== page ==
The only thing I can conclude is that Amy Tan certainly is a good writer worth reading more of. Maybe I should try Joy Luck Club after all.
It feels like it was a while since I picked up a fictional book that I really liked. I don’t even remember how I came across Claire Fuller but I started following her blog and that is how I found out about her debut book Our Endless Numbered Days. To my surprise I found a copy at my local library. Hurray for libraries!
It’s good to read a book by someone you know nothing about and where you know little about the story. You have no expectations and no preconseived notion of what the book is going to be like. From the start of this story though, you know that nothing is going to be what it appears to be.
The story is told through the perspective of Peggy, a 8-year old who lives in North London at the beginning of the story. Both her parents have their odd ways but everything has the appearance of being quite normal. However, by the time Peggy’s father leaves their home together with Peggy you know that this is not a normal family.
On the cover of the book it says: “Every parent lies. But some lies are bigger than others.” The consequences of the lies and the hidden truths in this story is impossible to preceive as you follow Peggy’s story. And I don’t think I have ever before in my life felt a need to re-read the last two chapters just to make sure I really understood it. Did it really end the way I first read it? It’s unusual that an author writes an ending that jars with you enough that you’re not sure you can trust what you just read.
There are so many interesting themes in this book as well, but just to name them feels like I would give away too much of the story. In the end, the only thing you can be sure of is that nothing is what you preceive it to be, even up to the last sentence of the book.
I am continuing the trend of reviewing my friends’ artistic endeavours. This time, a poetry collection by Louisa Le Marchand. Louisa is one of the founders of Global Fusion Music and Arts as well as part of one of the writers groups I attend. I was therefore familiar with her writing even before I started reading Whispers in the Mists of Time. I love her short-stories – always with an unexpected twist at the very end – and you always wonder whether it is really fiction or if she’s writing from her own experience.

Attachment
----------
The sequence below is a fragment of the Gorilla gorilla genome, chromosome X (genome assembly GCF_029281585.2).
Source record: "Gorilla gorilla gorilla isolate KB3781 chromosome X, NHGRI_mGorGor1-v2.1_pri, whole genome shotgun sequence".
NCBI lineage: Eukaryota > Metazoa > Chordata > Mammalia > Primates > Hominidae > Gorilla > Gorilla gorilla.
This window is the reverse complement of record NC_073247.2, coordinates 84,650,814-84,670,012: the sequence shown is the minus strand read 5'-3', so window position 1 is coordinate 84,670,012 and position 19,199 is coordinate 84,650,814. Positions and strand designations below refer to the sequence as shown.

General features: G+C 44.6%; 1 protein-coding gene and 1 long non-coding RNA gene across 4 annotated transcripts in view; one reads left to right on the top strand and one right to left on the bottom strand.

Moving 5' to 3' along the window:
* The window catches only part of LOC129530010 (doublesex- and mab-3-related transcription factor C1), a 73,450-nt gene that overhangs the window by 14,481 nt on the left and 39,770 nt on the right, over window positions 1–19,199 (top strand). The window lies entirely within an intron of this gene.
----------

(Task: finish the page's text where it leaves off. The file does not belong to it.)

Whispers in the Mists of Time is a lovely collection of poems. Interestingly, the poems are arranged in alphabetical order. One would think that might create jarring themes and rhythms, but instead the book has a natural flow that makes it easy to read. What I especially like about the book is that it feels like a collection of one person’s life wisdom – one who has lived an extraordinary yet ordinary life. The book feels like a trusted friend whom I can turn to during my own life journey.
Many of the poems are existentialistic, dealing with themes of what it is to be human, to live life on your own terms and what we learn through the rougher parts of life. It also celebrates being alive, being part of this world and it has a few really witty, funny poems thrown inbetween.
Your birthday is special,
Though others may not always remember, you should never
A celebration of the day you were born,
The moment of your first breath,
Life may not have been easy, no one said that it would,
But you have lived in a world filled with wonder and morning
breaks every day.
The book is self-published and sold by Global Fusion Music and Arts. You can get in touch at firstname.lastname@example.org
I’m afraid this review will be mostly relevant for anyone who can read Swedish. Apologies to the rest of you who read this blog, but there might still be a point or two for you to pick up.
A while ago, actually, I read Fredrik Paulún’s book 50 Genvägar till ett Sockerfritt Liv (translated: 50 shortcuts to a sugar free life). Paulún is a nutritionist who introduced the concept of GI – glycemic index – to Sweden. He is deemed an expert on the GI-diet and also has his own brand of granola, bread, juices etcetera.
I was given this book because I have for years struggled with illnesses relating to bloodsugar drops and eating sugars. What I like about this book, is that it doesn’t demonise eating sugars. It rather explains what added sugars do to your body and your bloodsugar levels as well as the difference in how our bodies react if the sugar is natural, such as in fruits, or if it’s added. It outlines the different types of sugars that exists and it’s really a comprehensive book about what sugar is.
I found a lot of inspiration and strenght in this book to continue my own journey to become no-added-sugar free. There is references to scientific studies in the book and, fair enough, you seem to be able to prove anything through science these day, but I think one thing has been proven without doubt – too much sugar intake is detrimental to your health and causes lots of different health issues. Sugars do not belong in our daily diet but should be a treat; a weekend and holiday luxury. What I grew up with that you could have a goodie bag with candy on Saturday och soft drinks were only for birthday parties – well, I think we were on the right track.
And for those of you who feel that no sugars would be impossible, I can offer the consolation that the less you eat, the sweeter the sugary things taste. Personally I find it difficult to eat bananas nowadays – they are too sugary!